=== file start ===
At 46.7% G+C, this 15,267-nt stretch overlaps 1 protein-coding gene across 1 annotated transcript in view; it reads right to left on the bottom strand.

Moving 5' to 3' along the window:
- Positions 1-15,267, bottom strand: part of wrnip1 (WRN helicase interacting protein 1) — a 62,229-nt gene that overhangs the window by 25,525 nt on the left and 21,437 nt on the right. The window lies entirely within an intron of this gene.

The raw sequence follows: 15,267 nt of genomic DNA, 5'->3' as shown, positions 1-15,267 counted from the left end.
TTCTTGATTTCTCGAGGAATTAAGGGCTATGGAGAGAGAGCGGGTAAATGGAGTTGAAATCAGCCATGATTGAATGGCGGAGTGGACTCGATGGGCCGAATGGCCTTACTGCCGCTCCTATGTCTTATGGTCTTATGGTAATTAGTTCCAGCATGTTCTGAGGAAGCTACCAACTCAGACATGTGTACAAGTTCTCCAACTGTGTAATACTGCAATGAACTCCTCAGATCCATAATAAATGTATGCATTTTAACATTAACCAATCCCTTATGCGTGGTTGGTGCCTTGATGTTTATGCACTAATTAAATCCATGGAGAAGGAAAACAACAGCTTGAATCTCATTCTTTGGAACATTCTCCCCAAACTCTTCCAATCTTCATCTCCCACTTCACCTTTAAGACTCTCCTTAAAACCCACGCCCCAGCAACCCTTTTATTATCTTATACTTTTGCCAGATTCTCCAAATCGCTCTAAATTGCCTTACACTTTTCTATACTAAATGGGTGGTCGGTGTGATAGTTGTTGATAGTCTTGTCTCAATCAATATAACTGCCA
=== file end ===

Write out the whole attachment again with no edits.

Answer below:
At 46.7% G+C, this 15,267-nt stretch overlaps 1 protein-coding gene across 1 annotated transcript in view; it reads right to left on the bottom strand.

Moving 5' to 3' along the window:
- Positions 1-15,267, bottom strand: part of wrnip1 (WRN helicase interacting protein 1) — a 62,229-nt gene that overhangs the window by 25,525 nt on the left and 21,437 nt on the right. The window lies entirely within an intron of this gene.

The raw sequence follows: 15,267 nt of genomic DNA, 5'->3' as shown, positions 1-15,267 counted from the left end.
TTCTTGATTTCTCGAGGAATTAAGGGCTATGGAGAGAGAGCGGGTAAATGGAGTTGAAATCAGCCATGATTGAATGGCGGAGTGGACTCGATGGGCCGAATGGCCTTACTGCCGCTCCTATGTCTTATGGTCTTATGGTAATTAGTTCCAGCATGTTCTGAGGAAGCTACCAACTCAGACATGTGTACAAGTTCTCCAACTGTGTAATACTGCAATGAACTCCTCAGATCCATAATAAATGTATGCATTTTAACATTAACCAATCCCTTATGCGTGGTTGGTGCCTTGATGTTTATGCACTAATTAAATCCATGGAGAAGGAAAACAACAGCTTGAATCTCATTCTTTGGAACATTCTCCCCAAACTCTTCCAATCTTCATCTCCCACTTCACCTTTAAGACTCTCCTTAAAACCCACGCCCCAGCAACCCTTTTATTATCTTATACTTTTGCCAGATTCTCCAAATCGCTCTAAATTGCCTTACACTTTTCTATACTAAATGGGTGGTCGGTGTGATAGTTGTTGATAGTCTTGTCTCAATCAATATAACTGCCA